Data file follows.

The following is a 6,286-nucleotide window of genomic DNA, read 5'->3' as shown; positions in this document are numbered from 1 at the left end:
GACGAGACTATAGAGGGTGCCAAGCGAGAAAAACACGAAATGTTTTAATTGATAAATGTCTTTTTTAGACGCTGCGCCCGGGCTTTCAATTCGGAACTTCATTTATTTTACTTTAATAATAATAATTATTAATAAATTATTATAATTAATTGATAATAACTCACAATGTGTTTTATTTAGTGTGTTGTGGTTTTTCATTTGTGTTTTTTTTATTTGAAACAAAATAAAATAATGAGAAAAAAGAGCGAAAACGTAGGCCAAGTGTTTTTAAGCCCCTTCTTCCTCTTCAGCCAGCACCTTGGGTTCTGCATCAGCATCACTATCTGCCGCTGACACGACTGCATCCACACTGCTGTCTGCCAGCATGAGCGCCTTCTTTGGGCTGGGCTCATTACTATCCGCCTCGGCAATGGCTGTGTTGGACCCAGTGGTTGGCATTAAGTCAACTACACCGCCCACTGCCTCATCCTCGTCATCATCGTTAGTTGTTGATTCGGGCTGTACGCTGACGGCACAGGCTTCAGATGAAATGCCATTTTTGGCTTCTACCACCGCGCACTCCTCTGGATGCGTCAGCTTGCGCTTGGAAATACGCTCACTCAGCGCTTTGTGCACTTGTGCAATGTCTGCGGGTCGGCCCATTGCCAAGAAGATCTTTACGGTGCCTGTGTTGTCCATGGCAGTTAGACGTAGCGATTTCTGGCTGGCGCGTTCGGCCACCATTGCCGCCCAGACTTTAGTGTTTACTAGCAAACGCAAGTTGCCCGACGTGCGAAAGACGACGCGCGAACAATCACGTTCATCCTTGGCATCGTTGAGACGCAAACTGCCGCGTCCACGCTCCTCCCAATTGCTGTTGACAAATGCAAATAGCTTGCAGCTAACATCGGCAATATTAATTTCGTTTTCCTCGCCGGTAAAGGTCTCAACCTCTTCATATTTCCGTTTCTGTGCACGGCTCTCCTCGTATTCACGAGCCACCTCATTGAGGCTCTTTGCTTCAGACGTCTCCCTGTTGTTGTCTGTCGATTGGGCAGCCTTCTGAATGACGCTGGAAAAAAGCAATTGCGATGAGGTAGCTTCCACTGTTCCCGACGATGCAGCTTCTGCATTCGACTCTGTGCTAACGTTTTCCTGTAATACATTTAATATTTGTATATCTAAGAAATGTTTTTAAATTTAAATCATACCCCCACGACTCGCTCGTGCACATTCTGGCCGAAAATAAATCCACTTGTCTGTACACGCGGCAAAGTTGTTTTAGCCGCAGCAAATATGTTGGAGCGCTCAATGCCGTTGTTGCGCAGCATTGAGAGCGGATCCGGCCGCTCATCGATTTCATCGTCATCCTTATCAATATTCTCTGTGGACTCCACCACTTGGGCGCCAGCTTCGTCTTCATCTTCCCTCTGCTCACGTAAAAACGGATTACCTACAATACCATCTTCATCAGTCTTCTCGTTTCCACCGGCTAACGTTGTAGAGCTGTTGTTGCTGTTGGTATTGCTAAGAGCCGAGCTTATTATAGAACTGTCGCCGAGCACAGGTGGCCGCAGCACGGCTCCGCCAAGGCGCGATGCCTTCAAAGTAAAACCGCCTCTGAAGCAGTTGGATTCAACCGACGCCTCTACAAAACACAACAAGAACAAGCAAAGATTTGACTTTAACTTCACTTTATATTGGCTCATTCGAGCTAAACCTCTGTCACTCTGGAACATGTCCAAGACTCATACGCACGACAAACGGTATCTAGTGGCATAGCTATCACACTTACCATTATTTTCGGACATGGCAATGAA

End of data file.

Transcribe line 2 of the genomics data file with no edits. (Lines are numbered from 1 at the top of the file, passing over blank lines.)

GACGAGACTATAGAGGGTGCCAAGCGAGAAAAACACGAAATGTTTTAATTGATAAATGTCTTTTTTAGACGCTGCGCCCGGGCTTTCAATTCGGAACTTCATTTATTTTACTTTAATAATAATAATTATTAATAAATTATTATAATTAATTGATAATAACTCACAATGTGTTTTATTTAGTGTGTTGTGGTTTTTCATTTGTGTTTTTTTTATTTGAAACAAAATAAAATAATGAGAAAAAAGAGCGAAAACGTAGGCCAAGTGTTTTTAAGCCCCTTCTTCCTCTTCAGCCAGCACCTTGGGTTCTGCATCAGCATCACTATCTGCCGCTGACACGACTGCATCCACACTGCTGTCTGCCAGCATGAGCGCCTTCTTTGGGCTGGGCTCATTACTATCCGCCTCGGCAATGGCTGTGTTGGACCCAGTGGTTGGCATTAAGTCAACTACACCGCCCACTGCCTCATCCTCGTCATCATCGTTAGTTGTTGATTCGGGCTGTACGCTGACGGCACAGGCTTCAGATGAAATGCCATTTTTGGCTTCTACCACCGCGCACTCCTCTGGATGCGTCAGCTTGCGCTTGGAAATACGCTCACTCAGCGCTTTGTGCACTTGTGCAATGTCTGCGGGTCGGCCCATTGCCAAGAAGATCTTTACGGTGCCTGTGTTGTCCATGGCAGTTAGACGTAGCGATTTCTGGCTGGCGCGTTCGGCCACCATTGCCGCCCAGACTTTAGTGTTTACTAGCAAACGCAAGTTGCCCGACGTGCGAAAGACGACGCGCGAACAATCACGTTCATCCTTGGCATCGTTGAGACGCAAACTGCCGCGTCCACGCTCCTCCCAATTGCTGTTGACAAATGCAAATAGCTTGCAGCTAACATCGGCAATATTAATTTCGTTTTCCTCGCCGGTAAAGGTCTCAACCTCTTCATATTTCCGTTTCTGTGCACGGCTCTCCTCGTATTCACGAGCCACCTCATTGAGGCTCTTTGCTTCAGACGTCTCCCTGTTGTTGTCTGTCGATTGGGCAGCCTTCTGAATGACGCTGGAAAAAAGCAATTGCGATGAGGTAGCTTCCACTGTTCCCGACGATGCAGCTTCTGCATTCGACTCTGTGCTAACGTTTTCCTGTAATACATTTAATATTTGTATATCTAAGAAATGTTTTTAAATTTAAATCATACCCCCACGACTCGCTCGTGCACATTCTGGCCGAAAATAAATCCACTTGTCTGTACACGCGGCAAAGTTGTTTTAGCCGCAGCAAATATGTTGGAGCGCTCAATGCCGTTGTTGCGCAGCATTGAGAGCGGATCCGGCCGCTCATCGATTTCATCGTCATCCTTATCAATATTCTCTGTGGACTCCACCACTTGGGCGCCAGCTTCGTCTTCATCTTCCCTCTGCTCACGTAAAAACGGATTACCTACAATACCATCTTCATCAGTCTTCTCGTTTCCACCGGCTAACGTTGTAGAGCTGTTGTTGCTGTTGGTATTGCTAAGAGCCGAGCTTATTATAGAACTGTCGCCGAGCACAGGTGGCCGCAGCACGGCTCCGCCAAGGCGCGATGCCTTCAAAGTAAAACCGCCTCTGAAGCAGTTGGATTCAACCGACGCCTCTACAAAACACAACAAGAACAAGCAAAGATTTGACTTTAACTTCACTTTATATTGGCTCATTCGAGCTAAACCTCTGTCACTCTGGAACATGTCCAAGACTCATACGCACGACAAACGGTATCTAGTGGCATAGCTATCACACTTACCATTATTTTCGGACATGGCAATGAA